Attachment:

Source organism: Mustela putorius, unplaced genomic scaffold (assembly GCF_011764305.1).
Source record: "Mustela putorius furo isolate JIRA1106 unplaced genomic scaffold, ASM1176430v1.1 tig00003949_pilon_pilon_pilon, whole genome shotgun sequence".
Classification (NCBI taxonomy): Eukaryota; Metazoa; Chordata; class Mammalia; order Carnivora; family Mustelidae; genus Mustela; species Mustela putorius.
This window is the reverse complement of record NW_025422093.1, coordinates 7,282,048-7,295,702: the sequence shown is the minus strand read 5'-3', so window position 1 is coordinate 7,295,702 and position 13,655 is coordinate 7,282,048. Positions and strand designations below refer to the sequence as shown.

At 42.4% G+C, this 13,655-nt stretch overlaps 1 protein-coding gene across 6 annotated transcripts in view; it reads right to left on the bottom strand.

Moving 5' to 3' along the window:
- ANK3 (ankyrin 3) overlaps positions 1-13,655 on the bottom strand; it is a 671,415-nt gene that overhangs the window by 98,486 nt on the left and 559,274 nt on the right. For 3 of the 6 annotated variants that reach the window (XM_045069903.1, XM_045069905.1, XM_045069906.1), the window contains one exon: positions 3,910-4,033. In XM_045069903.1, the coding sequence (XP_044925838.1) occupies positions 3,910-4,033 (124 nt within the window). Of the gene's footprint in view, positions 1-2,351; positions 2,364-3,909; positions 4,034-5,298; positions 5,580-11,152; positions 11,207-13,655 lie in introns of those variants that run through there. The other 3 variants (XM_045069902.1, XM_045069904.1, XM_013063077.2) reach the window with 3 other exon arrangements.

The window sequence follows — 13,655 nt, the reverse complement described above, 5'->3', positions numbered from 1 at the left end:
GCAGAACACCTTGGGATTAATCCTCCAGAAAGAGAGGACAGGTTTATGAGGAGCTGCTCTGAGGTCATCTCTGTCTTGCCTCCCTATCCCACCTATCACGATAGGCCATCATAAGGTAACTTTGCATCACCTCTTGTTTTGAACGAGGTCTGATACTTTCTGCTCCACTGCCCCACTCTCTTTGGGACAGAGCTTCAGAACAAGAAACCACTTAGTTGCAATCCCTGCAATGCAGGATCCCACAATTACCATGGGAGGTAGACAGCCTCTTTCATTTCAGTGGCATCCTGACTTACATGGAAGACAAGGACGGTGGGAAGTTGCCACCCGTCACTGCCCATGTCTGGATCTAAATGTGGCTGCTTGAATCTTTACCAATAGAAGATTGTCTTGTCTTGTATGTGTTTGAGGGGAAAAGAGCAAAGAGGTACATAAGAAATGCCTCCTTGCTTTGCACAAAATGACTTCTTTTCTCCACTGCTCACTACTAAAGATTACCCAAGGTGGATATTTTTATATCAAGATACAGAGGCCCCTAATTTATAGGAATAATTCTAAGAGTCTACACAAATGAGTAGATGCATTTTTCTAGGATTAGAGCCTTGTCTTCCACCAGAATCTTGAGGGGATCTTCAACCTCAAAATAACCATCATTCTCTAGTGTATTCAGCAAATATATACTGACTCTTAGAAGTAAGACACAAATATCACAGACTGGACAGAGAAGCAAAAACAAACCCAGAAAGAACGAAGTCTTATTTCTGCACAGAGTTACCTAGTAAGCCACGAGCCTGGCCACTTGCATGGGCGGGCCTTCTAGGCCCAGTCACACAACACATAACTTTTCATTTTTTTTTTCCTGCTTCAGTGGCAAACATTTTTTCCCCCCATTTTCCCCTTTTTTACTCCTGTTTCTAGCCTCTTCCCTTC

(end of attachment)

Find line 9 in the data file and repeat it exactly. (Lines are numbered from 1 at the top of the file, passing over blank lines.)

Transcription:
GCAGAACACCTTGGGATTAATCCTCCAGAAAGAGAGGACAGGTTTATGAGGAGCTGCTCTGAGGTCATCTCTGTCTTGCCTCCCTATCCCACCTATCACGATAGGCCATCATAAGGTAACTTTGCATCACCTCTTGTTTTGAACGAGGTCTGATACTTTCTGCTCCACTGCCCCACTCTCTTTGGGACAGAGCTTCAGAACAAGAAACCACTTAGTTGCAATCCCTGCAATGCAGGATCCCACAATTACCATGGGAGGTAGACAGCCTCTTTCATTTCAGTGGCATCCTGACTTACATGGAAGACAAGGACGGTGGGAAGTTGCCACCCGTCACTGCCCATGTCTGGATCTAAATGTGGCTGCTTGAATCTTTACCAATAGAAGATTGTCTTGTCTTGTATGTGTTTGAGGGGAAAAGAGCAAAGAGGTACATAAGAAATGCCTCCTTGCTTTGCACAAAATGACTTCTTTTCTCCACTGCTCACTACTAAAGATTACCCAAGGTGGATATTTTTATATCAAGATACAGAGGCCCCTAATTTATAGGAATAATTCTAAGAGTCTACACAAATGAGTAGATGCATTTTTCTAGGATTAGAGCCTTGTCTTCCACCAGAATCTTGAGGGGATCTTCAACCTCAAAATAACCATCATTCTCTAGTGTATTCAGCAAATATATACTGACTCTTAGAAGTAAGACACAAATATCACAGACTGGACAGAGAAGCAAAAACAAACCCAGAAAGAACGAAGTCTTATTTCTGCACAGAGTTACCTAGTAAGCCACGAGCCTGGCCACTTGCATGGGCGGGCCTTCTAGGCCCAGTCACACAACACATAACTTTTCATTTTTTTTTTCCTGCTTCAGTGGCAAACATTTTTTCCCCCCATTTTCCCCTTTTTTACTCCTGTTTCTAGCCTCTTCCCTTC